The Do While…Loop is used to iterate through each row on the spreadsheet. There are other ways to go about iterating through cells on a spreadsheet, such as assigning a Range object to a variable and using a For Each…Next loop. This method can be useful for exposing the methods of the range object, but in this case since the only property of the cell I am interested in is the Value property (which is the default), the Do While…Loop is sufficient.

Next we come to the parsing of the text within the cells using various string functions. First the InStr function is called to find the start of the first tag. This function looks through an entire string and returns the number of the first occurance of the string you are looking for. So, if I would like to find the position in the string “coffee” of the letter “f”, I could use the function in this way:

InStr("coffee", "f")

This function would return the number 3, as the first occurance of the letter “f” in “coffee” is the third letter. Another example is as follows:

InStr("concatenate", "cat")

This would return the number 4, as that is the beginning of the string “cat” in the string “concatenate”.

There is one other optional parameter in the InStr function, and that is the Start parameter. So, for example, if I wanted to find the string “sea” within the string “She sells seashells at the seashore”, and used the function:

InStr("She sells seashells at the seashore", "sea")

the function would return 11. If I wanted to find the same string, but start searching after the 15th character in the string, I could use the function:

InStr(15, "She sells seashells at the seashore", "sea")

returning the number 27.

In the code we are writing, we are looking for the end of the tag so that we can use the Mid function to strip the tag out. So in the line:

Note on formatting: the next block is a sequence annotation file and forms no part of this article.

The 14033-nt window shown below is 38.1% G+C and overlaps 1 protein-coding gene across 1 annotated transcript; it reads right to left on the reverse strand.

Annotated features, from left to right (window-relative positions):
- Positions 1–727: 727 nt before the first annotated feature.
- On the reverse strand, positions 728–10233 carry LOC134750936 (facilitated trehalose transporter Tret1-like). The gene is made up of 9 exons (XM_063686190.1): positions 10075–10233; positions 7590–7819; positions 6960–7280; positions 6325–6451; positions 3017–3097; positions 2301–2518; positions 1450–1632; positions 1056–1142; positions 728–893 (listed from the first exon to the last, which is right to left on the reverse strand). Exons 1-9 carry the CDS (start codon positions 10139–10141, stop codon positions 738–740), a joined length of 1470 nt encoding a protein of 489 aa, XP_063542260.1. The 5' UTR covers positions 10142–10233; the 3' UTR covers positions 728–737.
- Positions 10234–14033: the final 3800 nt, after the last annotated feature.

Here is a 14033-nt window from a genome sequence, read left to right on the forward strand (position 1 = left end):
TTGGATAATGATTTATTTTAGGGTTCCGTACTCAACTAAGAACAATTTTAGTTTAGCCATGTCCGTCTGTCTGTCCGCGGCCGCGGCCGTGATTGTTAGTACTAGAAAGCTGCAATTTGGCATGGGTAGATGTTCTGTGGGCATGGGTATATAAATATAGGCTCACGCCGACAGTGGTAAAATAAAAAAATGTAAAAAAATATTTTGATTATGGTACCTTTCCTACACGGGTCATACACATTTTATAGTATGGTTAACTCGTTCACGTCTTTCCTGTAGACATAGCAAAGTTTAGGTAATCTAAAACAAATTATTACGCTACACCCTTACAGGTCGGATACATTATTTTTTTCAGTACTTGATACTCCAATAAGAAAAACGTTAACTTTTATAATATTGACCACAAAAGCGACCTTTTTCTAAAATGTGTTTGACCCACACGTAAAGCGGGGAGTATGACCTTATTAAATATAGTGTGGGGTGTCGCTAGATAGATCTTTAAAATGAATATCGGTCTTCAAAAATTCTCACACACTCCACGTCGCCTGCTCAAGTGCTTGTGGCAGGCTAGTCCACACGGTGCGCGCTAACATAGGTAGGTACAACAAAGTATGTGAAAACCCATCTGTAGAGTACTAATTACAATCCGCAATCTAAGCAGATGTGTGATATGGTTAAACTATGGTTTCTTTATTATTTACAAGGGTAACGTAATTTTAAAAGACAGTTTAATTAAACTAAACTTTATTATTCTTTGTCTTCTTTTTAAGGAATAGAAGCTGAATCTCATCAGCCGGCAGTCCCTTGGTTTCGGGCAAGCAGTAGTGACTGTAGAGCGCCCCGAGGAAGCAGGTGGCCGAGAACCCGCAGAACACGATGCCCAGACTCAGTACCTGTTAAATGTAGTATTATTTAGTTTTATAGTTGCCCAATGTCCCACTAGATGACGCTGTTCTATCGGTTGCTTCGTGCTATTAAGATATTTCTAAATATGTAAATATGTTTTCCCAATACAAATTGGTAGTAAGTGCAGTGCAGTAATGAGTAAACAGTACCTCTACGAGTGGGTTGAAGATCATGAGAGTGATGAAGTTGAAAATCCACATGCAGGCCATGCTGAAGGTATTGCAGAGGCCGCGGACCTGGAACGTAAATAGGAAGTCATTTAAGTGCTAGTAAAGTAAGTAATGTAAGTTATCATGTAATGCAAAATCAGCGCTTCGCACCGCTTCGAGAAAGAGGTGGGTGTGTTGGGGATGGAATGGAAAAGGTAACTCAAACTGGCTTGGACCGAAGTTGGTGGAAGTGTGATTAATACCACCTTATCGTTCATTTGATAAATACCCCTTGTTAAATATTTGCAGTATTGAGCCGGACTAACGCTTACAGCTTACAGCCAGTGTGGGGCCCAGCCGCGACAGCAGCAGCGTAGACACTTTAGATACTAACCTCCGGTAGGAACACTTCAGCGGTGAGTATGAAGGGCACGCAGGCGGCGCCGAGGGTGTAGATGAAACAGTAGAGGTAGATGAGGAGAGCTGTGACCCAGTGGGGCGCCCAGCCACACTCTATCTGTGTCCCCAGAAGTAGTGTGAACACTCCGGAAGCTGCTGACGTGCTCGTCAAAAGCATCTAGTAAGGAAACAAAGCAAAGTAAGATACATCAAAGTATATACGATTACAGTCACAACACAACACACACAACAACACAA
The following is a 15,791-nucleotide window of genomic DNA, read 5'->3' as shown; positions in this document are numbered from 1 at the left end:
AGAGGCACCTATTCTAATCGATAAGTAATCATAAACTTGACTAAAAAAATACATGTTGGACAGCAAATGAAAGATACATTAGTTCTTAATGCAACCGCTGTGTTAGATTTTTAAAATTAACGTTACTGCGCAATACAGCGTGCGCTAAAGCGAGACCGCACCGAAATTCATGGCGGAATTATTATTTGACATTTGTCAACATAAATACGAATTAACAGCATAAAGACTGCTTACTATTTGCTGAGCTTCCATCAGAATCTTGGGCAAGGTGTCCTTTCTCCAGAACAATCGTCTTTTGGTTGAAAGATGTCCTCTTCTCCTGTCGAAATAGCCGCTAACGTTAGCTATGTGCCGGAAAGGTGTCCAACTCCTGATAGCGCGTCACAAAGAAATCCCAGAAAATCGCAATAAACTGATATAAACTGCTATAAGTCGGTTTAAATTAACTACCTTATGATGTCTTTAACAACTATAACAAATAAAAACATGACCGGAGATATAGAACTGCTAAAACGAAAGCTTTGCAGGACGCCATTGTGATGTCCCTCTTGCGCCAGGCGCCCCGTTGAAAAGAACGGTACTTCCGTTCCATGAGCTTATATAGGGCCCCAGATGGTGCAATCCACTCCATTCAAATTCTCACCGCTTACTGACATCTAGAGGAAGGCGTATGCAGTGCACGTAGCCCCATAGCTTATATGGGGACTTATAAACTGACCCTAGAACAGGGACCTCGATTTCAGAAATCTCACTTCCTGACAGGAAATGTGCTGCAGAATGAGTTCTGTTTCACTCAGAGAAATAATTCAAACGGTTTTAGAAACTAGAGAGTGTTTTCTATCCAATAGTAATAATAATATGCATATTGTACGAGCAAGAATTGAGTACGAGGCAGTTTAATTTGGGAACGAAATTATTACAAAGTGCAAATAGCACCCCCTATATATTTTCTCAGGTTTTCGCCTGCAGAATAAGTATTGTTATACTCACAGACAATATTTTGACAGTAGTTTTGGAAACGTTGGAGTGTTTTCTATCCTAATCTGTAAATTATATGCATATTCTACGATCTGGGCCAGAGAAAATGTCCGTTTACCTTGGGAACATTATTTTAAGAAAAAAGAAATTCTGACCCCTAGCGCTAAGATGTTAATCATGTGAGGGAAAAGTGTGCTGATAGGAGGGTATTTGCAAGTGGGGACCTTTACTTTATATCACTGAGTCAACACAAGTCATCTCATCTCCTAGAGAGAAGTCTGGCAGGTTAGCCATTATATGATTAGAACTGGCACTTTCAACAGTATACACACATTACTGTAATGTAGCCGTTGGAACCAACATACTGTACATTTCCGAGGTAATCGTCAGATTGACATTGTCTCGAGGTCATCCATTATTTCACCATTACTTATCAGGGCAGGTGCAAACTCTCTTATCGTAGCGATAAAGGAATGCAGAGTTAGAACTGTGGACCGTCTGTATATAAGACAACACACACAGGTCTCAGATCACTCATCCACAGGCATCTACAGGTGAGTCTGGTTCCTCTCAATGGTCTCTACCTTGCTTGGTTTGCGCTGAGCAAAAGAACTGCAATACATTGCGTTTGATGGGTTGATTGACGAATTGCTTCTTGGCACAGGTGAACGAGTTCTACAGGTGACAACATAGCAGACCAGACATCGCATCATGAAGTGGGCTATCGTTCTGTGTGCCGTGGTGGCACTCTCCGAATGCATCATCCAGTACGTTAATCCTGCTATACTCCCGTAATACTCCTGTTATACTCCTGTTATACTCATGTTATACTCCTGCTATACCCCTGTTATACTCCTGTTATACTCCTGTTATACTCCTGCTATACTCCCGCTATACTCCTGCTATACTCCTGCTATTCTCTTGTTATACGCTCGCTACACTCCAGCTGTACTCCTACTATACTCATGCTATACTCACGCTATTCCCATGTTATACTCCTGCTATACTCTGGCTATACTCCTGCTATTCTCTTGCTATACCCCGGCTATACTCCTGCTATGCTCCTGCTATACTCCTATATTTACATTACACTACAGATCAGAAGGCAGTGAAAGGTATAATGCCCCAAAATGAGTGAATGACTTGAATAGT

lngTitleStart = InStr(.Cells(lngRawRow, 1), "") + BOLD_TAG_LENGTH

we add the length of the tag, which in this case is 3, and we get a number representing the place in the string at the end of the tag. In the following line we are looking for the end tag , and we get it’s position in the string. Now we are ready to parse out the text between the tags with the Mid function, and we do this by passing the string to the function, along with the starting position, and the length of the string we would like to return. Here is an example of this function in action:

Mid("New York City", 5, 4)

would return the string “York”, which starts on the 5th character of the string and is 4 characters long. If we didn’t know the length if the string, however, we might calculate it by taking the position of the end of the string and subtracting it from the position of the beginning of the string. In the code below, we have the position of the end of the tag and of the beginning of the tag, and we want the string in between those tags, so we find the length by subtracting those values, as shown:

strTitle = Mid(.Cells(lngRawRow, 1), lngTitleStart, lngTitleEnd - lngTitleStart)

For the next bit of code, where we are trying to parse out the street address, we had to do a bit of gymnastics because the data is not uniform and the street can end with a comma, an open parethesis, or a
tag. Once it discovers the end of the string, the Mid function is called again to parse the street address.

Here is the code:

Sub Parse()

   Const BOLD_TAG_LENGTH = 3

   Dim lngRawRow As Long Dim lngImportRow As Long Dim lngRawColumn As Long
   Dim lngTitleStart As Long
   Dim lngTitleEnd As Long
   Dim strTitle As String
   Dim lngStreetStart As Long
   Dim lngStreetEnd As Long
   Dim strStreet As String
   Dim lngZipStart As Long